husbandmen also] R.V. and he had husbandmen.
Carmel] R.V. the fruitful fields. “Carmel” is not always a proper name, nor does it always refer to the well-known mountain. In 1 Samuel 25:2 it designates a spot in the south of Judah near Maon; in 2 Kings 19:23 “of his Carmel” (A.V.) should be “of his fruitful field” (R.V.).
Moreover Uzziah had an host of fighting men, that went out to war by bands, according to the number of their account by the hand of Jeiel the scribe and Maaseiah the ruler, under the hand of Hananiah, one of the king's captains.11–15 (no parallel in Kings). Uzziah’s Army
11. by bands] This expression indicates that this army was used not for some great war, offensive or defensive, but for marauding or “punitive” expeditions against neighbouring tribes.
of their account by the hand of Jeiel] R.V. of their reckoning made by Jeiel.
the ruler] R.V. the officer. The same Heb. word (shôṭçr) is used Deuteronomy 20:5; Deuteronomy 20:8-9.
The whole number of the chief of the fathers of the mighty men of valour were two thousand and six hundred.12. the chief of the fathers of the mighty men] R.V. the heads of fathers’ houses, even the mighty men.
were two thousand] R.V. was two thousand.
And under their hand was an army, three hundred thousand and seven thousand and five hundred, that made war with mighty power, to help the king against the enemy.13. an army] R.V. a trained army.
three hundred thousand and seven thousand and five hundred] This total corresponds roughly with the 300,000 men who formed Amaziah’s army; 2 Chronicles 25:5. Cp. note on 2 Chronicles 14:8 (the forces of Asa and of Jehoshaphat).
And Uzziah prepared for them throughout all the host shields, and spears, and helmets, and habergeons, and bows, and slings to cast stones.14. throughout all the host] R.V. even for all the host.
habergeons] R.V. coats of mail. Skeat (Cambridge Companion to the Bible, p. 549) explains habergeon as “a smaller kind of hauberk, a coat of mail covering the neck and breast.” Cp. Nehemiah 4:16 (with Ryle’s note).
slings to cast stones] R.V. stones for slinging. Such stones needed to be carefully chosen, for they had to be smooth and of a suitable size. A water-course was the most suitable place for finding them (1 Samuel 17:40).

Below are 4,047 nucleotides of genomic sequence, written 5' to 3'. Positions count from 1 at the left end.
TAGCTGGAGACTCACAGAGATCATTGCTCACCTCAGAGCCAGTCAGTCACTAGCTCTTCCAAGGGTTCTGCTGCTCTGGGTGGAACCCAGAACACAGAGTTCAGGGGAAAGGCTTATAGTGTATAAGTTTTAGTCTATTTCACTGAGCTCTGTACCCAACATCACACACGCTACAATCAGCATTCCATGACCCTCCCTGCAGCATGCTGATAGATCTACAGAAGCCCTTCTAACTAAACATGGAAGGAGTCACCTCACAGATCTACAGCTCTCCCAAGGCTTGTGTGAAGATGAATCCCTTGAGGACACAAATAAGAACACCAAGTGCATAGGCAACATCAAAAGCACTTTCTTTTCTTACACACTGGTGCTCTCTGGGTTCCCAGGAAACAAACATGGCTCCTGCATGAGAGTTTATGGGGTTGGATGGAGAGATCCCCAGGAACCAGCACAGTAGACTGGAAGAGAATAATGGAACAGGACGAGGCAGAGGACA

And he made in Jerusalem engines, invented by cunning men, to be on the towers and upon the bulwarks, to shoot arrows and great stones withal. And his name spread far abroad; for he was marvellously helped, till he was strong.15. engines] Cp. 1Ma 6:51-52 and article Engine Hastings’ Bible Dictionary.
bulwarks] R.V. battlements (lit. “corners”).
helped] Cp. 2 Chronicles 26:7.
But when he was strong, his heart was lifted up to his destruction: for he transgressed against the LORD his God, and went into the temple of the LORD to burn incense upon the altar of incense.16. to his destruction] R.V. so that he did corruptly; cp. 2 Chronicles 27:2 (the same Heb. word).
he transgressed] R.V. trespassed; cp. 2 Chronicles 12:2; Joshua 7:1; Joshua 22:16. The Heb. word implies presumptuous dealing with holy things.
the altar of incense] Cp. Exodus 30:1-10. Not only the altar, but the incense Itself was “most holy”; ib. Exodus 30:34-38.
16–20 (not in Kings). Uzziah’s Presumption
For a discussion of the historical probabilities of this account see the Introduction § 8.
And Azariah the priest went in after him, and with him fourscore priests of the LORD, that were valiant men:17. Azariah the priest] i.e. the high-priest (2 Chronicles 26:20). He cannot be identified certainly with any priest in the list given 1 Chronicles 6:4-15 (5:30–41, Heb.).
And they withstood Uzziah the king, and said unto him, It appertaineth not unto thee, Uzziah, to burn incense unto the LORD, but to the priests the sons of Aaron, that are consecrated to burn incense: go out of the sanctuary; for thou hast trespassed; neither shall it be for thine honour from the LORD God.18. the priests the sons of Aaron] Cp. 2 Chronicles 13:10-11 and Numbers 16:40. neither shall it be for thine honour] A euphemism, a threat of danger and disgrace.
Then Uzziah was wroth, and had a censer in his hand to burn incense: and while he was wroth with the priests, the leprosy even rose up in his forehead before the priests in the house of the LORD, from beside the incense altar.19. and had] R.V. and he had.
even rose up] R.V. brake forth.
And Azariah the chief priest, and all the priests, looked upon him, and, behold, he was leprous in his forehead, and they thrust him out from thence; yea, himself hasted also to go out, because the LORD had smitten him.20. thrust him out] R.V. thrust him out quickly.
the Lord had smitten him] So 2 Kings 15:5.
And Uzziah the king was a leper unto the day of his death, and dwelt in a several house, being a leper; for he was cut off from the house of the LORD: and Jotham his son was over the king's house, judging the people of the land.21–23 (= 2 Kings 15:5-7). The End of Uzziah
21. a several house] i.e. separate, special; cp. Numbers 28:13; Matthew 25:15. The same Heb. word is used in Psalm 88:5, “free (R.V. “cast off”) among the dead.”
cut off] The same Heb. word is translated in the same way in Isaiah 53:8.
Now the rest of the acts of Uzziah, first and last, did Isaiah the prophet, the son of Amoz, write.22. did Isaiah … write] This statement is not in Kings. Uzziah is mentioned in Isaiah 6:1.
So Uzziah slept with his fathers, and they buried him with his fathers in the field of the burial which belonged to the kings; for they said, He is a leper: and Jotham his son reigned in his stead.23. the field of the burial] R.V. the field of burial. In Kings, “in the city of David.”